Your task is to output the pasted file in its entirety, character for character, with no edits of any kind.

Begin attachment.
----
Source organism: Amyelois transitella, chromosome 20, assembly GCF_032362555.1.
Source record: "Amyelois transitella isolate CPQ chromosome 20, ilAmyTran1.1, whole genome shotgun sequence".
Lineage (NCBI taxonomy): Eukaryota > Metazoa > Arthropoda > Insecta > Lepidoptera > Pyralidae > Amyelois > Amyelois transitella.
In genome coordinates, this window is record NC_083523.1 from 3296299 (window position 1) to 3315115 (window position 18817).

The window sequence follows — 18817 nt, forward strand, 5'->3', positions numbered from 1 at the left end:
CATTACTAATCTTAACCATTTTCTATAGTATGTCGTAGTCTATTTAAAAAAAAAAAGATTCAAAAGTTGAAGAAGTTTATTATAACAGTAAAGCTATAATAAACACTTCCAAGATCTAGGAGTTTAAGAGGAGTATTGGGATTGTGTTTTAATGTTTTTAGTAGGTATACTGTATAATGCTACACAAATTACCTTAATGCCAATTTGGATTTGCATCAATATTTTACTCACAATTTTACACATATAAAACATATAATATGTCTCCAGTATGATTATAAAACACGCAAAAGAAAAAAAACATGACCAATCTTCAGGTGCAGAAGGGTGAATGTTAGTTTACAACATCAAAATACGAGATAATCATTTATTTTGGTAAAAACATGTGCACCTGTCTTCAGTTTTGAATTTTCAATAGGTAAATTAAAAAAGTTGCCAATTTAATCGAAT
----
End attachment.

Source organism: Amyelois transitella, chromosome 20, assembly GCF_032362555.1.
Source record: "Amyelois transitella isolate CPQ chromosome 20, ilAmyTran1.1, whole genome shotgun sequence".
Lineage (NCBI taxonomy): Eukaryota > Metazoa > Arthropoda > Insecta > Lepidoptera > Pyralidae > Amyelois > Amyelois transitella.
In genome coordinates, this window is record NC_083523.1 from 3296299 (window position 1) to 3315115 (window position 18817).

The window sequence follows — 18817 nt, forward strand, 5'->3', positions numbered from 1 at the left end:
CATTACTAATCTTAACCATTTTCTATAGTATGTCGTAGTCTATTTAAAAAAAAAAAGATTCAAAAGTTGAAGAAGTTTATTATAACAGTAAAGCTATAATAAACACTTCCAAGATCTAGGAGTTTAAGAGGAGTATTGGGATTGTGTTTTAATGTTTTTAGTAGGTATACTGTATAATGCTACACAAATTACCTTAATGCCAATTTGGATTTGCATCAATATTTTACTCACAATTTTACACATATAAAACATATAATATGTCTCCAGTATGATTATAAAACACGCAAAAGAAAAAAAACATGACCAATCTTCAGGTGCAGAAGGGTGAATGTTAGTTTACAACATCAAAATACGAGATAATCATTTATTTTGGTAAAAACATGTGCACCTGTCTTCAGTTTTGAATTTTCAATAGGTAAATTAAAAAAGTTGCCAATTTAATCGAAT